Debate as to the justice of the fees charged by doctors and hospitals went into a crescendo recently, when it was revealed that the family of a patient who had died shortly after admission to a private hospital had been slapped with what appeared to be an exorbitant bill, which they were required to pay before being allowed to take the body home for burial.
Recently also, a mother staged a protest at a hospital in Mombasa against what she thought were unwarranted medical charges.
A few weeks ago, a father resorted to sneaking his child out of Kenyatta National Hospital — in a bag — just to avoid paying medical fees.
The Kenya Medical Practitioners and Dentists Board, acting at the behest of the National Assembly’s Health Committee, conducted a public hearing consequent to which it recommended the reduction of fees charged by doctors and — mostly — private hospitals.
This also comes against the background of previously existing fee guidelines published as subsidiary legislation by the Ministry of Health through the Board.
The profession, on the other hand, speaking through the umbrella Kenya Medical Association, has refused to accept the recommendation and has insisted that it alone can set prices. Both are mistaken.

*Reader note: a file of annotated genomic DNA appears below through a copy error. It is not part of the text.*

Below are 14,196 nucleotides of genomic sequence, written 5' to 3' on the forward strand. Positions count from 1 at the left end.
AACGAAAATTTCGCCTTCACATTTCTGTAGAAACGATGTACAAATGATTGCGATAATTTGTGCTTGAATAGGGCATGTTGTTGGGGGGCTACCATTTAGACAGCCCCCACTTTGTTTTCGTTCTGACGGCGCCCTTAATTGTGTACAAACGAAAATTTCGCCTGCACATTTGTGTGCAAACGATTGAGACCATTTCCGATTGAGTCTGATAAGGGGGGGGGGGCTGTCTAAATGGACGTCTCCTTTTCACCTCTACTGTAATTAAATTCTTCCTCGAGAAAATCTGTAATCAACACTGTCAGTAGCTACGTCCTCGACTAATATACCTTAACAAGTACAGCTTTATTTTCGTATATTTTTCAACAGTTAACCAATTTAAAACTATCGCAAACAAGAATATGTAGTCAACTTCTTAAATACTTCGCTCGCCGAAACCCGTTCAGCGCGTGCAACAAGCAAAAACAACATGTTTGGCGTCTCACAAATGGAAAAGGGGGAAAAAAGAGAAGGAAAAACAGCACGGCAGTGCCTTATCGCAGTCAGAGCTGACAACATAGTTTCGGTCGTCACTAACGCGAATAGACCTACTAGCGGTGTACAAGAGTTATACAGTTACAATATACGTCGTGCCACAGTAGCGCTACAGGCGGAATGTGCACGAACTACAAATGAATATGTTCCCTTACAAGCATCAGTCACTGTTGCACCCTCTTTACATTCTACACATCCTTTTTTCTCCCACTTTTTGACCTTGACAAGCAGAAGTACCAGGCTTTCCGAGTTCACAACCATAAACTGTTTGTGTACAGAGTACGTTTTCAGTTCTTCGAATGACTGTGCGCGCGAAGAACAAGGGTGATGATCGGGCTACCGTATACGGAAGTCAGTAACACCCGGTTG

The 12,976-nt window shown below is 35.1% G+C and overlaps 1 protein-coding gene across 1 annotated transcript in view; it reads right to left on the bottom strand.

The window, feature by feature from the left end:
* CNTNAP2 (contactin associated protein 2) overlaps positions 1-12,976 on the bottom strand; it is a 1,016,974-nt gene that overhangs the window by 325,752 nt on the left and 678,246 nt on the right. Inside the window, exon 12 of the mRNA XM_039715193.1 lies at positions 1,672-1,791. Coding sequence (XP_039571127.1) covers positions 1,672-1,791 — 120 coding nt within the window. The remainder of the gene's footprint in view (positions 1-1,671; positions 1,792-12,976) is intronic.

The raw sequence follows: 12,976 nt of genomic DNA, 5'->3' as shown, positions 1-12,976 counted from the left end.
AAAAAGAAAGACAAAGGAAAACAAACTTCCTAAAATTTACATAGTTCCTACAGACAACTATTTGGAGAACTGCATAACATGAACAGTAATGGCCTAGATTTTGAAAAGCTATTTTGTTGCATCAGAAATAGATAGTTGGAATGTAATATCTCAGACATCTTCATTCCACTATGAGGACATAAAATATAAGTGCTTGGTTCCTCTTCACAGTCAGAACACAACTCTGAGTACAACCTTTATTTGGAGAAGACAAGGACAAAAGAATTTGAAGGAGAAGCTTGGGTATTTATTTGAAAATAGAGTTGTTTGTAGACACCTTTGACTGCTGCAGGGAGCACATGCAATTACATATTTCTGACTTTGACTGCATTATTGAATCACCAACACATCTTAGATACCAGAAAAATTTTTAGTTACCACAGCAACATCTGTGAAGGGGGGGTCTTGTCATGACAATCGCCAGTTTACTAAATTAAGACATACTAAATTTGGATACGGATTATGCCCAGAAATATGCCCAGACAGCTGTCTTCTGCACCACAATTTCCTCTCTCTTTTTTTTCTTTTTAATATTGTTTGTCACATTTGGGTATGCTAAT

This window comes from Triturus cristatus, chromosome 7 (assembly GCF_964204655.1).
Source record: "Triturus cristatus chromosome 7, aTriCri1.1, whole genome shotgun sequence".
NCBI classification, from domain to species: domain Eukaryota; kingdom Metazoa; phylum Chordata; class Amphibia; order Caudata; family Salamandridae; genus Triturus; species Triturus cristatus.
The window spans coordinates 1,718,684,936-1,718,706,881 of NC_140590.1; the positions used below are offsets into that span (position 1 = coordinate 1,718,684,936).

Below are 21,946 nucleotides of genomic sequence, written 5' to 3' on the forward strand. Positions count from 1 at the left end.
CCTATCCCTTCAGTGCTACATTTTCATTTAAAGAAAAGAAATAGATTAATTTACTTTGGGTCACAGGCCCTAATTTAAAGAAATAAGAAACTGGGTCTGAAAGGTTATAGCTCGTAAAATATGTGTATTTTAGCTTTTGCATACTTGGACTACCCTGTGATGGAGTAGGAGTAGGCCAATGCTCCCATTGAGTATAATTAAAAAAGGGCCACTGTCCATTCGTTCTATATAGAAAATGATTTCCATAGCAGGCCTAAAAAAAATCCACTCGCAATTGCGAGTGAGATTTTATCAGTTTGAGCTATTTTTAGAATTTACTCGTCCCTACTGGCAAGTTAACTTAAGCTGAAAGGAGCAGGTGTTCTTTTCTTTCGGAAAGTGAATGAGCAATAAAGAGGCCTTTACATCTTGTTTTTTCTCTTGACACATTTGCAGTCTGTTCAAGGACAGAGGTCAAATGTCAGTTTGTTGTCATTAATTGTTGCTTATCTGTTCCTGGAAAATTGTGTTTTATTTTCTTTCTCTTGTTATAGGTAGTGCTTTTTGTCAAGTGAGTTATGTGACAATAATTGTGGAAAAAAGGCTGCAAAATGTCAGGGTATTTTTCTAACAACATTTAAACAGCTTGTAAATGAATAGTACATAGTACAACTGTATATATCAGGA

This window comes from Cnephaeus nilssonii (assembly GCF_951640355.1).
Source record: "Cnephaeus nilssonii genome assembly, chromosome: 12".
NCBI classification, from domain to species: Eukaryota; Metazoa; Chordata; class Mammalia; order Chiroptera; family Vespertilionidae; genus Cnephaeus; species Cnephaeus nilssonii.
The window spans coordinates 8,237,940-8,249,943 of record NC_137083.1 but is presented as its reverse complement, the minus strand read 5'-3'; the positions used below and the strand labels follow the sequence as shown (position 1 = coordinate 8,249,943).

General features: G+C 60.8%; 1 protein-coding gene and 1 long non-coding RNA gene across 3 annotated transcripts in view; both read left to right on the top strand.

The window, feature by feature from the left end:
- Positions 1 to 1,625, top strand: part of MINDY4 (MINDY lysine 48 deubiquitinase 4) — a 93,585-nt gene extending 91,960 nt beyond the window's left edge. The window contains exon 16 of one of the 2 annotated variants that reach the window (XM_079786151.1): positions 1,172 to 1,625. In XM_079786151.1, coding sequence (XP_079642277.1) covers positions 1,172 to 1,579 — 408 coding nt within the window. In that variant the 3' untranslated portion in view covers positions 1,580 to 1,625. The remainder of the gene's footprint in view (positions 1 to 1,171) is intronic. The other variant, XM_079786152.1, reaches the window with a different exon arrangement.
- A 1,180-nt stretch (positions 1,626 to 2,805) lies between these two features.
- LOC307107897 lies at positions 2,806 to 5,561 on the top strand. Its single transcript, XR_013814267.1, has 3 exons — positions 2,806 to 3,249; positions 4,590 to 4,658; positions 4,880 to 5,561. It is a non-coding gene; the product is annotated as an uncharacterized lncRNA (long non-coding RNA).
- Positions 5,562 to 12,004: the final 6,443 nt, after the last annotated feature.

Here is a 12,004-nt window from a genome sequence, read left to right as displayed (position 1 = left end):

The Board is established under the Medical Practitioners and Dentists Act. The preamble to the Act states that the purposes of the law is “to consolidate and amend the law to make provision for the registration of medical practitioners and dentists and for purposes connected therewith and incidental thereto”.
That preamble does not imply a power to regulate fees. Moreover, while section 4 of the Act defines the structure of the Board and donates power to it, it does not only not describe the Board’s functions, but it also most certainly says nothing of the Board’s fee scheduling powers or functions.
A general reading of the Act suggests that the board was established to perform two functions: registration of medical practitioners and dentists, and maintaining discipline among the registered and licensed professionals.
It has been argued that the profession can by itself schedule the fees to be paid for services rendered by its members. That would be illegal, unless exempted under the Competition Act.
Private providers of health run business undertakings for profit. Any coming together of the players, through, say, an association, to set the prices of their services would be an arrangement with the express intention of affecting the market.
For such an arrangement to pass, it must be exempted under the Act. The association must make the relevant application to the Competition Authority and follow the laid-down steps to qualify for exemption.
If such exemption is not obtained, any attempt to lay down a fee schedule cutting across the medical and dental profession is a crime, null and void, and unenforceable.
The writer is an advocate of the High Court of Kenya and a law lecturer at Moi University.